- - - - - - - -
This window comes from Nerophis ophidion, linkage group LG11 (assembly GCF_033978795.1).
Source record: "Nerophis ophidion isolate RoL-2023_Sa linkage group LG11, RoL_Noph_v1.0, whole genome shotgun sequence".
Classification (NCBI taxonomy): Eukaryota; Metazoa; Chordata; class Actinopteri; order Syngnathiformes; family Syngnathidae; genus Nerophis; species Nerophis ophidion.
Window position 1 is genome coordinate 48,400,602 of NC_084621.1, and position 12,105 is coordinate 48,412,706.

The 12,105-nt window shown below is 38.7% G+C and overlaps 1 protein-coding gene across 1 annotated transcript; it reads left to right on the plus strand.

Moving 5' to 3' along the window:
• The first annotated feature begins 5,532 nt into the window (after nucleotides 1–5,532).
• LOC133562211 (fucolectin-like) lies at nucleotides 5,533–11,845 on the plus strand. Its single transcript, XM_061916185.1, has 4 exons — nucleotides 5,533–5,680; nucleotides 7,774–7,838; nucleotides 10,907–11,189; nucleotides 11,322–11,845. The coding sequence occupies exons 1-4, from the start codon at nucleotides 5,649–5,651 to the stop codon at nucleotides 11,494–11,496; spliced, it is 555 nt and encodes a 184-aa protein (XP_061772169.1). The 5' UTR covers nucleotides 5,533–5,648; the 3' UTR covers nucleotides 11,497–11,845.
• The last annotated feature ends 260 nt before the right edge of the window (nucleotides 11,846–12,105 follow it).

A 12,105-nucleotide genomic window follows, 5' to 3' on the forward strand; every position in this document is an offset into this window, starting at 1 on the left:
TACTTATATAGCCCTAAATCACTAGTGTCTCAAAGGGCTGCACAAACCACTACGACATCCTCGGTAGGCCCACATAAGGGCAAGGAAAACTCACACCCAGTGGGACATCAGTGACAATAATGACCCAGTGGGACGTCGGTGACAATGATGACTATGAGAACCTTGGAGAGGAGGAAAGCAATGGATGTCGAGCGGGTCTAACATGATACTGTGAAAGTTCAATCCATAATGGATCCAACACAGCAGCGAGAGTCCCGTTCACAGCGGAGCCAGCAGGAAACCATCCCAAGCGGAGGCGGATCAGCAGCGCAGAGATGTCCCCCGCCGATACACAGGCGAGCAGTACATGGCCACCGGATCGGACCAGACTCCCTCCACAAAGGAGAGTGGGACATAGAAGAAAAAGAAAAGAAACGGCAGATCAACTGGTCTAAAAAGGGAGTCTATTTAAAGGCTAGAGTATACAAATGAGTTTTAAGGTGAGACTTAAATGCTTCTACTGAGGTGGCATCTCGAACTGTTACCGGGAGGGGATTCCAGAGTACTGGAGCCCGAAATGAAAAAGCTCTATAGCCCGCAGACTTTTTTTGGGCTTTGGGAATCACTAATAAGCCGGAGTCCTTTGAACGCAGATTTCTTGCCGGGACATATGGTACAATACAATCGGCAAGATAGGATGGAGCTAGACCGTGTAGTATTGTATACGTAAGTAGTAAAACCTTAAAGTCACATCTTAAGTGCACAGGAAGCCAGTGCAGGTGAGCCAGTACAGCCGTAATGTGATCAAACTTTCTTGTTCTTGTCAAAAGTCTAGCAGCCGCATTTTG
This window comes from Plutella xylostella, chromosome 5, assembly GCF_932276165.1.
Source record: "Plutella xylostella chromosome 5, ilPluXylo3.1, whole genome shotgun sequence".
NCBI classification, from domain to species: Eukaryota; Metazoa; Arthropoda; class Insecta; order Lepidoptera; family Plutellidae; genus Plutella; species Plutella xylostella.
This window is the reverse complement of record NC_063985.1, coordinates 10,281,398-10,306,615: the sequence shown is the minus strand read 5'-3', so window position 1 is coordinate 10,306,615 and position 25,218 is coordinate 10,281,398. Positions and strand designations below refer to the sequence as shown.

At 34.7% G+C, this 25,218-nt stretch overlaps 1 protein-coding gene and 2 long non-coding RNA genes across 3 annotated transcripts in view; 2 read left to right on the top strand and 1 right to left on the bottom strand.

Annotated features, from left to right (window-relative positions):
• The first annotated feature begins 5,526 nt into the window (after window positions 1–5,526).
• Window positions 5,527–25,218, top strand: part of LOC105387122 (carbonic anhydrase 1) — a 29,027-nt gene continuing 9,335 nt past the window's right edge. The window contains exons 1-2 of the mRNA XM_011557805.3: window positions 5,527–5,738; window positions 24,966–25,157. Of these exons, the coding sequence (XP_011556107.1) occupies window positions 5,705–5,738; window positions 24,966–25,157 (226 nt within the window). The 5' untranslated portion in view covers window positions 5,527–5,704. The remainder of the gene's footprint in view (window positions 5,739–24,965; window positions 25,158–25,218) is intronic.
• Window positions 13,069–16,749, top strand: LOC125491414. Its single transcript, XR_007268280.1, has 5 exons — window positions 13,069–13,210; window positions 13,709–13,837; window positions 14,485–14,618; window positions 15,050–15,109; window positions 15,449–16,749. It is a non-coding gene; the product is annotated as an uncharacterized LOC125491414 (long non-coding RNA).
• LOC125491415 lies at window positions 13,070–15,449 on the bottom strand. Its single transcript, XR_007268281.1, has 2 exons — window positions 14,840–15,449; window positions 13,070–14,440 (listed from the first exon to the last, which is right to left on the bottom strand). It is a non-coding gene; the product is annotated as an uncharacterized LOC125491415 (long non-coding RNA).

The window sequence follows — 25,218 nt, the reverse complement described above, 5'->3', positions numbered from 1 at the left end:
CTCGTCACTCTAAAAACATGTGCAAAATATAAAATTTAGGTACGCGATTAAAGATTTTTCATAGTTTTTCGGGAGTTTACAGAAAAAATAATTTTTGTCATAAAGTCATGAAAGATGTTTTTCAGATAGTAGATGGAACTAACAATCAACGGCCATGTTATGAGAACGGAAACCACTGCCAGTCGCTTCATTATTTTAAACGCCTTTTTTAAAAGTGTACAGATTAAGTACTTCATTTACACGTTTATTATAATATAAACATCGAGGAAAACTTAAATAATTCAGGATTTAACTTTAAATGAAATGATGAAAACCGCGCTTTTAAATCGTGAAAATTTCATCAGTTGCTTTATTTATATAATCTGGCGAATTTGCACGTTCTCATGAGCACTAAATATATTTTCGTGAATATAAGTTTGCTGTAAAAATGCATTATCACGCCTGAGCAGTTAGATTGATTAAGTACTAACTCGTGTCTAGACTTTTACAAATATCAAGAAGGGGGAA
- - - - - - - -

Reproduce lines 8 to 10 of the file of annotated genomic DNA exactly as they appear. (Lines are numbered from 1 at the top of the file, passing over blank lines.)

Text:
• LOC133562211 (fucolectin-like) lies at nucleotides 5,533–11,845 on the plus strand. Its single transcript, XM_061916185.1, has 4 exons — nucleotides 5,533–5,680; nucleotides 7,774–7,838; nucleotides 10,907–11,189; nucleotides 11,322–11,845. The coding sequence occupies exons 1-4, from the start codon at nucleotides 5,649–5,651 to the stop codon at nucleotides 11,494–11,496; spliced, it is 555 nt and encodes a 184-aa protein (XP_061772169.1). The 5' UTR covers nucleotides 5,533–5,648; the 3' UTR covers nucleotides 11,497–11,845.
• The last annotated feature ends 260 nt before the right edge of the window (nucleotides 11,846–12,105 follow it).

A 12,105-nucleotide genomic window follows, 5' to 3' on the forward strand; every position in this document is an offset into this window, starting at 1 on the left: